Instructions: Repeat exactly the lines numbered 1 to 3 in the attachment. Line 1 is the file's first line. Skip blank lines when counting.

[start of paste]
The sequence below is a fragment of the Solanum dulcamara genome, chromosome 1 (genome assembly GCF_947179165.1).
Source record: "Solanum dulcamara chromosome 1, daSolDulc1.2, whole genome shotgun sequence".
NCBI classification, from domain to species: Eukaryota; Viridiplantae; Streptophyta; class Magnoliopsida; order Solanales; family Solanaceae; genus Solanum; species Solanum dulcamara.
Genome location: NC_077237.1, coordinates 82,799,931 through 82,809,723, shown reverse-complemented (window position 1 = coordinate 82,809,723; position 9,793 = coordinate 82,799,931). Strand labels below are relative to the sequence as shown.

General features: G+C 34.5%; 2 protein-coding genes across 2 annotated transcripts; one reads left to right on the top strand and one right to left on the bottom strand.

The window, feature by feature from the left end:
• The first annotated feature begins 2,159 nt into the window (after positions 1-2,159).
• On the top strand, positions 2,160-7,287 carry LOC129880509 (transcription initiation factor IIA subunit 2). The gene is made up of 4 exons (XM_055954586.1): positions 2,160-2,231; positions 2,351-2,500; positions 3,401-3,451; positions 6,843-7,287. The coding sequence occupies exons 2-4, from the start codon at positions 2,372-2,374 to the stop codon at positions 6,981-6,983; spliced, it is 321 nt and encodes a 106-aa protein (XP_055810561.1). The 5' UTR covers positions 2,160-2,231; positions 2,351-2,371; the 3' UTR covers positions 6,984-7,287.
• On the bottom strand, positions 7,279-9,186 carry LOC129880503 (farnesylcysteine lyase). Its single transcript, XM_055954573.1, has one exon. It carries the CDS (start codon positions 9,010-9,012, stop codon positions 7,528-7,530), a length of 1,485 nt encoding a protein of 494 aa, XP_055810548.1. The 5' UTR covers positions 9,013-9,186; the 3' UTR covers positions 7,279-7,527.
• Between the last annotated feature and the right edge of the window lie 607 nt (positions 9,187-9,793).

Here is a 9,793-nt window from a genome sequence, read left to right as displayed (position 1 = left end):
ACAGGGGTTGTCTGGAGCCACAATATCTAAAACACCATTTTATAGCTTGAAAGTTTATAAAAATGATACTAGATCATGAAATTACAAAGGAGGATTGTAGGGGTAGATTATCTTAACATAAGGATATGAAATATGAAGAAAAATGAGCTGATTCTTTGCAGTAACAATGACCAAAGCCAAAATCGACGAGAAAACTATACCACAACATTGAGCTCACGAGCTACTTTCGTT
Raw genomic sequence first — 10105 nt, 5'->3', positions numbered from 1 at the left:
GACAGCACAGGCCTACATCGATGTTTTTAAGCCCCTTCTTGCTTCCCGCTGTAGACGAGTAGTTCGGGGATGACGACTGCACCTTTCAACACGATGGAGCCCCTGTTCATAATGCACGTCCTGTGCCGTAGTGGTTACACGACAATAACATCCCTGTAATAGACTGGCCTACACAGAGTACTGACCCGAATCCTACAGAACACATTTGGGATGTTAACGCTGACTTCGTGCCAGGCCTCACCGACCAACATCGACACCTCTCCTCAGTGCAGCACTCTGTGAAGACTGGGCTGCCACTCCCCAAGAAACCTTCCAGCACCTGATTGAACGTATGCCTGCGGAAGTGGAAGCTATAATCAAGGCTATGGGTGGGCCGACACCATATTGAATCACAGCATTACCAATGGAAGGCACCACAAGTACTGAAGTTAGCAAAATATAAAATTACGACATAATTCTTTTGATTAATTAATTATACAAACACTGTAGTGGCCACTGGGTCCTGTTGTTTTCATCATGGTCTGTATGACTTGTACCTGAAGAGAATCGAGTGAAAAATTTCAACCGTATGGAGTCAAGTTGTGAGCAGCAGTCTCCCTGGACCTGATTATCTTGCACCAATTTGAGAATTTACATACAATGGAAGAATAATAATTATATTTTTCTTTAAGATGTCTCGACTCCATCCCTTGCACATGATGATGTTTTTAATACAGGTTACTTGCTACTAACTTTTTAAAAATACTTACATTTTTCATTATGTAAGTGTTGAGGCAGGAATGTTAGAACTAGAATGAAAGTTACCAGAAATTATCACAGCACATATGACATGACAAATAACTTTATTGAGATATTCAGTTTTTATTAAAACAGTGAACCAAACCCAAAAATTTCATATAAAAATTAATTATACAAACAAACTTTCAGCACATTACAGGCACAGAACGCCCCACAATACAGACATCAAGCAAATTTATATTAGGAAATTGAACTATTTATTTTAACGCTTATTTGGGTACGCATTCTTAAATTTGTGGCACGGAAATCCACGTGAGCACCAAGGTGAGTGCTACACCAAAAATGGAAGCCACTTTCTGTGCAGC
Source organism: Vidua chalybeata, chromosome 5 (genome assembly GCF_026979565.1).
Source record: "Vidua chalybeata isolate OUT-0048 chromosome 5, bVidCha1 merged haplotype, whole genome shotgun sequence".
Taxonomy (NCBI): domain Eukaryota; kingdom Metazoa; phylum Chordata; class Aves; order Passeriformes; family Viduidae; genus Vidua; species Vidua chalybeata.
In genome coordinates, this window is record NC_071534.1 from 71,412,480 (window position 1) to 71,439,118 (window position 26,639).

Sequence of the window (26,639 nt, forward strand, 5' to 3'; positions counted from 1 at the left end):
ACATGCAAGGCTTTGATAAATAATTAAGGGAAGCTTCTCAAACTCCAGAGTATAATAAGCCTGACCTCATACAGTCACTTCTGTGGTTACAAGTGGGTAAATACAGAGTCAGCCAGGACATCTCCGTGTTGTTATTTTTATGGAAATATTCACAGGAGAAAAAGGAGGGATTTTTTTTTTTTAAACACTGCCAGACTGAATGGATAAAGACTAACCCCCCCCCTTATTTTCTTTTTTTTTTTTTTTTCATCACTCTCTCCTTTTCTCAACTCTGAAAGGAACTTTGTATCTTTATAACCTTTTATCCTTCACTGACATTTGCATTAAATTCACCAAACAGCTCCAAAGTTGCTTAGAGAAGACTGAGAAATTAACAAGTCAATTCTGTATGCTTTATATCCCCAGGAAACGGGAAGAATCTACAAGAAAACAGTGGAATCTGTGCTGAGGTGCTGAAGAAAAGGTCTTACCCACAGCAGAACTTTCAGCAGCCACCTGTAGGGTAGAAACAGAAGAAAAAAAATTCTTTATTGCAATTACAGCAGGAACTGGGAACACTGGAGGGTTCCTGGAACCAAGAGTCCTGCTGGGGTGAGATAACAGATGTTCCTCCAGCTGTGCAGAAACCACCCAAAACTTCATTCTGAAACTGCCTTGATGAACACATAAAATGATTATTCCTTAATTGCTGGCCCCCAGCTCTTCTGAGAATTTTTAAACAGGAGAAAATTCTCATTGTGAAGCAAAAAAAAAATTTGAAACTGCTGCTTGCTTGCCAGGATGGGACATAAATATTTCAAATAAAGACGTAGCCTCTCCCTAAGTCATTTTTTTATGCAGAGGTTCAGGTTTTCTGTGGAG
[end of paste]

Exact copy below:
The sequence below is a fragment of the Solanum dulcamara genome, chromosome 1 (genome assembly GCF_947179165.1).
Source record: "Solanum dulcamara chromosome 1, daSolDulc1.2, whole genome shotgun sequence".
NCBI classification, from domain to species: Eukaryota; Viridiplantae; Streptophyta; class Magnoliopsida; order Solanales; family Solanaceae; genus Solanum; species Solanum dulcamara.